Friday, December 5, 2008
The legacy of debt
A generation or two ago our parents and grandparents handed us a legacy of debt. It was a debt that was enormous—nearly 10 times the size of the current debt we have today. That debt was the cost of fighting WWII.
According to the current crop of “Debt Doomsday” folks, that debt should have made us poorer. It should have resulted in us having to “pay back” that burdensome legacy. The things we enjoy today—our homes, cars, clothing, food, education, health care, leisure activities and the capital that creates all that—really doesn’t belong to us according to these people. By their analysis we haven’t the money to pay for it because we should be paying back the debt of a past generation. Rather than living at our current, higher standard of living, we should be poorer than our parents and far, far, poorer than our grandparents.
But it’s not the case. So what happened?
The debt back then provided the consumption and investment power that drove private production, which helped to employ people and create factories, plant, equipment and other things, which were the things that were part of the real heritage left to the future.
The same holds true now.
Government spending that brings us to a level where we are fully utilizing the resources of our nation—all of our capital and human capital—is not detrimental. Detrimental is not living at the level at which we are capable of, due to some irrational fear.
To be sure, government spending in excess of what the full and efficient use of our resources can achieve is bad, but we are nowhere near that. At the current time 6.5 percent of our workforce is out of work, only 75 percent of our industrial capacity is being utilized and millions of homes, automobiles, computers and other consumer items are sitting unsold. Food sits in storage facilities and elevators, rotting away.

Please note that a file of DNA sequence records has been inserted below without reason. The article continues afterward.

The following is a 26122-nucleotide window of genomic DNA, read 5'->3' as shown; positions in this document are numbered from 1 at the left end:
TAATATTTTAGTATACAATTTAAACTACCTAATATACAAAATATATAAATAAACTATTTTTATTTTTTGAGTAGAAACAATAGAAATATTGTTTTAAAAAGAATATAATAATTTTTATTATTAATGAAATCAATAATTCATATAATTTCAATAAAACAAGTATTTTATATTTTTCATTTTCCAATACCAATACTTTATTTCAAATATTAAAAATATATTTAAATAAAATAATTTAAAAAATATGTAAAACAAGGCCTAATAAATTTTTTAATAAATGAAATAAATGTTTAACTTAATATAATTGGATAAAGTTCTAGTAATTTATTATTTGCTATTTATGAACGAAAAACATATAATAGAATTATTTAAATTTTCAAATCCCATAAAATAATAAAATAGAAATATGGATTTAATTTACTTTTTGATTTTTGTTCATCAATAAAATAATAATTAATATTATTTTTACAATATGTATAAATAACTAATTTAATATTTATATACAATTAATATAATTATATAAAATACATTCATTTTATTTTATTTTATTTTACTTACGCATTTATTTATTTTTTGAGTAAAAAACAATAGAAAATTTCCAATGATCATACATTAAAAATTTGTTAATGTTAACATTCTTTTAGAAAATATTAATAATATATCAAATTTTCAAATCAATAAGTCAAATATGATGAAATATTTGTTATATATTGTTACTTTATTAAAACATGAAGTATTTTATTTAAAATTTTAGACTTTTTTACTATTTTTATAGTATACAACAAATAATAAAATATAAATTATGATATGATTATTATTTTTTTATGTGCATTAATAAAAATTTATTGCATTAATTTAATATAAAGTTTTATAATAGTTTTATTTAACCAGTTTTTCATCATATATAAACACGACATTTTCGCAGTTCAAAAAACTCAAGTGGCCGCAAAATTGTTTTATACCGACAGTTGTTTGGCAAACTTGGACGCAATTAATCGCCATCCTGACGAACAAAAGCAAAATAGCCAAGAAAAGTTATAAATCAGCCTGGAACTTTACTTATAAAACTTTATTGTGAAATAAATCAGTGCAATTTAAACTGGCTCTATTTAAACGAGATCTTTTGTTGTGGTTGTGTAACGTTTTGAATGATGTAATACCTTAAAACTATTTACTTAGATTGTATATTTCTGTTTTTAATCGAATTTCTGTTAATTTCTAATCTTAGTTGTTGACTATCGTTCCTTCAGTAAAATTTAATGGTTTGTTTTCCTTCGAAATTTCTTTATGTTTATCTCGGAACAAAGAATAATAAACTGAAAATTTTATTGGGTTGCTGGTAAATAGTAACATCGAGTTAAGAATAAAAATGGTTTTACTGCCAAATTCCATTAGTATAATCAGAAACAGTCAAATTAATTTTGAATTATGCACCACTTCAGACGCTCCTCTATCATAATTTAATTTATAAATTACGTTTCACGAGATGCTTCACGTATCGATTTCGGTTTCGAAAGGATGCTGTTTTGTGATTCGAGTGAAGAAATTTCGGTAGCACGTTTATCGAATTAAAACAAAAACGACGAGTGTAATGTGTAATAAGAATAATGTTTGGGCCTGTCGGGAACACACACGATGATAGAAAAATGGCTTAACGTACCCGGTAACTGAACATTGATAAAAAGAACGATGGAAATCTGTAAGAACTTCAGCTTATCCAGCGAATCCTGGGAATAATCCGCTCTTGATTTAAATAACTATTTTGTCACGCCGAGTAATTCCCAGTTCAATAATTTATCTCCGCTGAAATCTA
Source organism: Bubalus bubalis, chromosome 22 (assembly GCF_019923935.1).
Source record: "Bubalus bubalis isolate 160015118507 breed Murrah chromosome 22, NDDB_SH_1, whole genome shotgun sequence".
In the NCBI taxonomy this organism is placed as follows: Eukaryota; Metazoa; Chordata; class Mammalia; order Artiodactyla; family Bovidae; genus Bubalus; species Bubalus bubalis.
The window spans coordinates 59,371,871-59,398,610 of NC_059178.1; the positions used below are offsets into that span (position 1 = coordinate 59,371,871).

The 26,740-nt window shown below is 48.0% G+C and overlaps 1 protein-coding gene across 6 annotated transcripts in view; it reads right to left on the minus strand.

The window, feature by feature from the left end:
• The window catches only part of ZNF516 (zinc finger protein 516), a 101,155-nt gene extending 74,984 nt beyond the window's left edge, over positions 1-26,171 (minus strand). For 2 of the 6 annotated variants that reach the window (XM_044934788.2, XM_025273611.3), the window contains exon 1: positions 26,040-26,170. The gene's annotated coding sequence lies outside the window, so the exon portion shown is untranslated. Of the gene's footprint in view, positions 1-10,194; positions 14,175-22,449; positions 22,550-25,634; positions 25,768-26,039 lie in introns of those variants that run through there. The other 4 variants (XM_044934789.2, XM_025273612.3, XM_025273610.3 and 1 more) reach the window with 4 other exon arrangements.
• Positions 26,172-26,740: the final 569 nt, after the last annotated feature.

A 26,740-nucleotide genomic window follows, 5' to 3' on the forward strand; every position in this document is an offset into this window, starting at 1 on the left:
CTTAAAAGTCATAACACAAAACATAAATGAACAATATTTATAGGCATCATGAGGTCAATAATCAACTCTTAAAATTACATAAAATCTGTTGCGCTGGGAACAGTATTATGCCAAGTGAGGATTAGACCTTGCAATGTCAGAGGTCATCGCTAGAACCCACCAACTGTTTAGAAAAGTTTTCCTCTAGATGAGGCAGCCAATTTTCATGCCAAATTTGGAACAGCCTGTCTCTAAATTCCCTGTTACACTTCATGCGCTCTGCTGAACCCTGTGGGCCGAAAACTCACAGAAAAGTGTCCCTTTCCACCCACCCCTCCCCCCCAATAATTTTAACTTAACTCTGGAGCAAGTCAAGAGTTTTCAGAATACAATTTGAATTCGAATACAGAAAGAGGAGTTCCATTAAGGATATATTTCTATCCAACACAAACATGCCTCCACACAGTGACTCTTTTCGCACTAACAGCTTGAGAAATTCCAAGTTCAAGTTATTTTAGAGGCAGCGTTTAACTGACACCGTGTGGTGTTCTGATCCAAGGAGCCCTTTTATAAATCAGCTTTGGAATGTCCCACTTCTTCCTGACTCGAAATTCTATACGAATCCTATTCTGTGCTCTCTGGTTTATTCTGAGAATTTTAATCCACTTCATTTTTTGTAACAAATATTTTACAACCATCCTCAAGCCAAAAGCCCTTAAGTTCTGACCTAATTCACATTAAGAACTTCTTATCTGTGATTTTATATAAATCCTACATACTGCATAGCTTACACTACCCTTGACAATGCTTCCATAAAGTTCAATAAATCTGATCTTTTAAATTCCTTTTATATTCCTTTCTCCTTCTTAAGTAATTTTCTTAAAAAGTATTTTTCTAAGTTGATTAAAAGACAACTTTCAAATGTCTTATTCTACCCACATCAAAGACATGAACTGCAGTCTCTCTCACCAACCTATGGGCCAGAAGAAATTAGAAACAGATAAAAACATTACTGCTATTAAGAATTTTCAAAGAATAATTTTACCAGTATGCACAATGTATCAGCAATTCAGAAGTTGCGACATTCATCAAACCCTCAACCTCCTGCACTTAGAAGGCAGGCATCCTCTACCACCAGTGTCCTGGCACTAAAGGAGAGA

Moreover, a rising number of people in this country cannot afford to go to college, though there is room for them, and millions don’t have health care when the services are there to provide it. That is an enormous underutilization of our resources and it is a tacit embrace of a declining standard of living.
During WWII much of the capital we created was eventually destroyed. The planes, ships, tanks and other war materiel was sent to the battlefield and blown up. However, even the destruction of so much of our capital did not result in us becoming poorer as a nation. We emerged from WWII far richer.
Spending by the government now, to bring us to a level where we are fully utilizing our resources and capital will make us richer, not poorer. It will provide the income and investment to create the real wealth that will become what we leave to our kids and grandkids. The debt used to create this wealth will, as a percentage, be far smaller to future generations, just as the debt our grandparents left to us is tiny now. In contrast, by not living to our capability now, we will leave a larger debt to our children and in so doing; reduce their standard of living.
If Roosevelt had worried about deficits we’d all be saying, “Heil Hitler” right now.